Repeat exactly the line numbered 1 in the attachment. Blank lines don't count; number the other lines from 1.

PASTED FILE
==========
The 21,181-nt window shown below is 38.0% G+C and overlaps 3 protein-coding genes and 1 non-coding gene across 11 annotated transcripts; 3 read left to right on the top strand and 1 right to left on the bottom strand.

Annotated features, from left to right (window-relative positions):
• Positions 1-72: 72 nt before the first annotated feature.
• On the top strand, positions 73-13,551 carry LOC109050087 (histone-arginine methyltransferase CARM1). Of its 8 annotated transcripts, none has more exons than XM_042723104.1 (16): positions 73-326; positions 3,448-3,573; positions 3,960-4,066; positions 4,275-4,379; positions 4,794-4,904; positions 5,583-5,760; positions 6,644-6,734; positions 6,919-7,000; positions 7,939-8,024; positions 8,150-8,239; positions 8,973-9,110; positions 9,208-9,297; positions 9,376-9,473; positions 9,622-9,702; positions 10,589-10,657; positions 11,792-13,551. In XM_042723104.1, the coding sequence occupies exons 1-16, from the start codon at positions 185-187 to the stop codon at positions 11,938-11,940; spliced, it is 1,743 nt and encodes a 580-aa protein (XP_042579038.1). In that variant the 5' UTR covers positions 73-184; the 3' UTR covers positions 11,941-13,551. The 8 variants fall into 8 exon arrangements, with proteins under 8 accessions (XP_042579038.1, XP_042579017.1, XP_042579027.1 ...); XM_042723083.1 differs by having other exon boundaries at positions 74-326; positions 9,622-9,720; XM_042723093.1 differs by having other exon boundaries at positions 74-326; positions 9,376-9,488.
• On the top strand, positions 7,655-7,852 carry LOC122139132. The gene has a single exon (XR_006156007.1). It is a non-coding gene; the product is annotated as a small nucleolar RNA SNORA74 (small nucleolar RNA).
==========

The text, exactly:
The 21,181-nt window shown below is 38.0% G+C and overlaps 3 protein-coding genes and 1 non-coding gene across 11 annotated transcripts; 3 read left to right on the top strand and 1 right to left on the bottom strand.